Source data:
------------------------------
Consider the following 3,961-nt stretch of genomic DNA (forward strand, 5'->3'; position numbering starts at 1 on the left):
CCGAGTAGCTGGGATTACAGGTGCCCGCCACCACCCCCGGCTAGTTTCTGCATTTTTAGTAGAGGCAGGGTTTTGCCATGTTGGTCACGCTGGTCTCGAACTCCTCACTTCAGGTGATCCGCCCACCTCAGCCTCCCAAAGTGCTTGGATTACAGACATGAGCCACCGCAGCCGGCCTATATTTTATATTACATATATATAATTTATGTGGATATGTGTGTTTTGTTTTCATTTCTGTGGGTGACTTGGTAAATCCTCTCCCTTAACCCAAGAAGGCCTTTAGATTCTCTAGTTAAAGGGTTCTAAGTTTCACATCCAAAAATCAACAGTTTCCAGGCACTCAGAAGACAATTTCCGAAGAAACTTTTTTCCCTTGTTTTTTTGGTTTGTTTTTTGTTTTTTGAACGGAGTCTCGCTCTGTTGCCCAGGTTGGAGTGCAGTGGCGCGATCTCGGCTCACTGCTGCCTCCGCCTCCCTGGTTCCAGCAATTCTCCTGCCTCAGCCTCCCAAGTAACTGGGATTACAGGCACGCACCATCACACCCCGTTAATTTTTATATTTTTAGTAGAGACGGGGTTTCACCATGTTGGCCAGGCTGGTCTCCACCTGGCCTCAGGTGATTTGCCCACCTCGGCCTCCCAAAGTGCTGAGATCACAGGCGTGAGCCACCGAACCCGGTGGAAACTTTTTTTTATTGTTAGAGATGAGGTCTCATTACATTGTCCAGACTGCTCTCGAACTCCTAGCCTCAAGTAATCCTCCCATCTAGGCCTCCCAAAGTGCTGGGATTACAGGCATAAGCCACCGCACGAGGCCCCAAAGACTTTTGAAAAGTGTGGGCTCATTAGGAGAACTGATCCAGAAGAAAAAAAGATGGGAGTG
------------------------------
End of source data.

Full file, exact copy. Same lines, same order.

Consider the following 3,961-nt stretch of genomic DNA (forward strand, 5'->3'; position numbering starts at 1 on the left):
CCGAGTAGCTGGGATTACAGGTGCCCGCCACCACCCCCGGCTAGTTTCTGCATTTTTAGTAGAGGCAGGGTTTTGCCATGTTGGTCACGCTGGTCTCGAACTCCTCACTTCAGGTGATCCGCCCACCTCAGCCTCCCAAAGTGCTTGGATTACAGACATGAGCCACCGCAGCCGGCCTATATTTTATATTACATATATATAATTTATGTGGATATGTGTGTTTTGTTTTCATTTCTGTGGGTGACTTGGTAAATCCTCTCCCTTAACCCAAGAAGGCCTTTAGATTCTCTAGTTAAAGGGTTCTAAGTTTCACATCCAAAAATCAACAGTTTCCAGGCACTCAGAAGACAATTTCCGAAGAAACTTTTTTCCCTTGTTTTTTTGGTTTGTTTTTTGTTTTTTGAACGGAGTCTCGCTCTGTTGCCCAGGTTGGAGTGCAGTGGCGCGATCTCGGCTCACTGCTGCCTCCGCCTCCCTGGTTCCAGCAATTCTCCTGCCTCAGCCTCCCAAGTAACTGGGATTACAGGCACGCACCATCACACCCCGTTAATTTTTATATTTTTAGTAGAGACGGGGTTTCACCATGTTGGCCAGGCTGGTCTCCACCTGGCCTCAGGTGATTTGCCCACCTCGGCCTCCCAAAGTGCTGAGATCACAGGCGTGAGCCACCGAACCCGGTGGAAACTTTTTTTTATTGTTAGAGATGAGGTCTCATTACATTGTCCAGACTGCTCTCGAACTCCTAGCCTCAAGTAATCCTCCCATCTAGGCCTCCCAAAGTGCTGGGATTACAGGCATAAGCCACCGCACGAGGCCCCAAAGACTTTTGAAAAGTGTGGGCTCATTAGGAGAACTGATCCAGAAGAAAAAAAGATGGGAGTG